Many of you will have downloaded this already but I thought it’d be useful to put it on my blog. For those who don’t already have it, it’s a rather low tech and unexciting word document designed to guide you through ASP and pull out the useful data. Aim is to summarise the system down to a few pages.
You can download it here
The file should open in Word Online. Please click on the 3 dots top right to access the download option. Please don’t attempt to edit online (it should be view only anyway). Also, chances are it will be blocked by schools computers (schools always block my stuff).
A couple of points about the template:
1) Making sense of confidence intervals
Only worry about this is progress is significantly below average, or if data is in line but high and close to being significantly above.
If your data is significantly below average, take the upper limit of the confidence interval (it will be negative e.g. -0.25). This shows how much each pupils score needs to increase by for your data to be in line (0.25 points per pupil, or 1 point for every 4th pupil). Tip: multiply this figure by the number of pupils in the cohort (eg. -0.25 x 20 pupils = -5). If you have a pupil – for whom you have a solid case study on – that has a score at least equal to the result (i.e. -5 in this case), removing that pupil from the data should make your data in line with national average.
If your data is in line and you are interested to know how far it would need to shift to be significantly above, note the lower part of the confidence interval (it will be negative, e.g. -0.19). This again shows how much your data needs to shift up by, but in this case to be significantly above. In this case, each child’s score needs to increase by 0.2 points for the overall progress to be significantly above (we need to get the lower limit of the confidence interval above 0 so it needs to rise by slightly more than the lower confidence limit). Obviously pupils cannot increase their scores by 0.2, so best to think of it as 1 point for every 5th child. Or. as above, multiply the lower confidence limit by the number of pupils in the cohort (e.g. -0.2 x 30 pupils = -6). If you have a pupil with a score at least equal to this result (i.e. -6) then removing them from the data should make the data significantly above average.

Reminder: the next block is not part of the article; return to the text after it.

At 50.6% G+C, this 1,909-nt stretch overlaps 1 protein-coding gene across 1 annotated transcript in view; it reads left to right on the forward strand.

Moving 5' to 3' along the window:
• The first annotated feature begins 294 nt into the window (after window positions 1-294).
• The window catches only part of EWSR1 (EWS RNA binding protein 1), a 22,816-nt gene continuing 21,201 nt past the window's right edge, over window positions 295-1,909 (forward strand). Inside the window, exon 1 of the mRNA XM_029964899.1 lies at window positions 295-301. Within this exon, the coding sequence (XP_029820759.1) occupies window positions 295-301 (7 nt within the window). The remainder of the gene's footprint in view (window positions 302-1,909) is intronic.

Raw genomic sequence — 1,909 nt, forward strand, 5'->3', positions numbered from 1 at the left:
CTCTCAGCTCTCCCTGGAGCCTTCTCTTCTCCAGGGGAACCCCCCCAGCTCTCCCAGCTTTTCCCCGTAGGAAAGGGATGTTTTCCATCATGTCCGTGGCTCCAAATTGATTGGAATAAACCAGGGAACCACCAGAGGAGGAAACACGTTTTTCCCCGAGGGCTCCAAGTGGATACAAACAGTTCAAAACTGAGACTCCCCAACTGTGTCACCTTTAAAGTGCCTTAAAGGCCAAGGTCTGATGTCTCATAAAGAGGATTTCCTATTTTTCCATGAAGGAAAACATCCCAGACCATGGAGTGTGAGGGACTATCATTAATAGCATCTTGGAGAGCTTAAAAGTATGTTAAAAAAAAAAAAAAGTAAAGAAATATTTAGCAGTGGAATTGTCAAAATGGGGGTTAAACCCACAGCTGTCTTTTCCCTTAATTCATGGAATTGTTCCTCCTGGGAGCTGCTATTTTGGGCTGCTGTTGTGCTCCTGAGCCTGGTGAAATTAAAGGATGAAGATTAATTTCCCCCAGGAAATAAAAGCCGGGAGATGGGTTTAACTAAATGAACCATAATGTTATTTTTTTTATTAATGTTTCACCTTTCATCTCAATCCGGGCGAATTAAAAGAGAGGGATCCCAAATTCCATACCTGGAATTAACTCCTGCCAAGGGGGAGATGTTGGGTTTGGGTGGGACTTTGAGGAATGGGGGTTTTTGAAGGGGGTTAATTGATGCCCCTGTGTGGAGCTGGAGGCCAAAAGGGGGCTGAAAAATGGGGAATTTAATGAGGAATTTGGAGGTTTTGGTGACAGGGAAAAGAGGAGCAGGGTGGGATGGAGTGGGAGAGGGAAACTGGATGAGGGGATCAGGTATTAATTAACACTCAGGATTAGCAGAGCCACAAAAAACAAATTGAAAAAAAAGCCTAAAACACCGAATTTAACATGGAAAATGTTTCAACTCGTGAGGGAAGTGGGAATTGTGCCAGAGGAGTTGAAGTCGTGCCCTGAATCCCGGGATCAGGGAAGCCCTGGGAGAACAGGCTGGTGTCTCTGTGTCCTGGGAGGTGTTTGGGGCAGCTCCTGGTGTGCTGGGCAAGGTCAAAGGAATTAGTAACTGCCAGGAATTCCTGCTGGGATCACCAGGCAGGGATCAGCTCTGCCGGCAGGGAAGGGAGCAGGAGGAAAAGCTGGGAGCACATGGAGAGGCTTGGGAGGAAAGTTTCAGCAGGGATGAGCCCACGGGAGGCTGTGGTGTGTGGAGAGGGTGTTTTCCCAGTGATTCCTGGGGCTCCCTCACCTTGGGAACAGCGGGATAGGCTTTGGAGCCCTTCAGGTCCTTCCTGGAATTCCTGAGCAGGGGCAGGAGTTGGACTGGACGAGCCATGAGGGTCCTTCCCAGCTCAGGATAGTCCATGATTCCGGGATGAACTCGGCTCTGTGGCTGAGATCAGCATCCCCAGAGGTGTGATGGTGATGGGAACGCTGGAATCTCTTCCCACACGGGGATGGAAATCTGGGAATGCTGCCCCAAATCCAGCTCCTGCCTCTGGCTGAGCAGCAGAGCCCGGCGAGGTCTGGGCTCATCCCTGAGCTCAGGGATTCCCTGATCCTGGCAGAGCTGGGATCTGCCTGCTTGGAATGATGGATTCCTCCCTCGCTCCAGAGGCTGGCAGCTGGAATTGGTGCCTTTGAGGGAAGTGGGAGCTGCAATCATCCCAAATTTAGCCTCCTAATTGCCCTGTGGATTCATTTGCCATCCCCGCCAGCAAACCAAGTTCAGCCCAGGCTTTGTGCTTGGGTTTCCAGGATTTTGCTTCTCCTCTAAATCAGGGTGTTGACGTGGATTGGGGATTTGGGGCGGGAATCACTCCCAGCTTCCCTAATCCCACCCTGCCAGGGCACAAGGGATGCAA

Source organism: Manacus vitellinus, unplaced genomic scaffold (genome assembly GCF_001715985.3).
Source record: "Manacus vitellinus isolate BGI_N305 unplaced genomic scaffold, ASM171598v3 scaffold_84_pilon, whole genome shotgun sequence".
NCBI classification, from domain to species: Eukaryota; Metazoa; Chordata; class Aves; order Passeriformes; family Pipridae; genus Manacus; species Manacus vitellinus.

Easiest thing to do is model it using the VA calculator, which you can download from my blog (see August) or use the online version www.insighttracking.com/va-calculator
2) Difference no. pupils
This has caused some confusion. It’s the same concept as applied in last year’s RAISE and dashboards. Simply take the percentage gap between your result and national average (e.g. -12%), turn it into a decimal (e.g. -0.12) and multiply that by the number of pupils in the cohort (e.g. 30). In this case we work out ‘diff no. pupils’ as follows: -0.12 x 30 = -3.6. This means the schools result equates to 3 pupils below average. If the school result is above national then it works in the same way, it’s just that the decimal multiplier is positive.
If you are calculating this for key groups, then multiply by the number in the group, not the cohort. For example, the 80% of the group achieved the result against a national group result of 62%, which means the group’s result in 18% above national. There are 15 pupils in the group so we calculate ‘diff no. pupils’ as follows: 0.18 x 15 = 2.7. The group result therefore equates to 2 pupils above national.
I hope that all makes sense.
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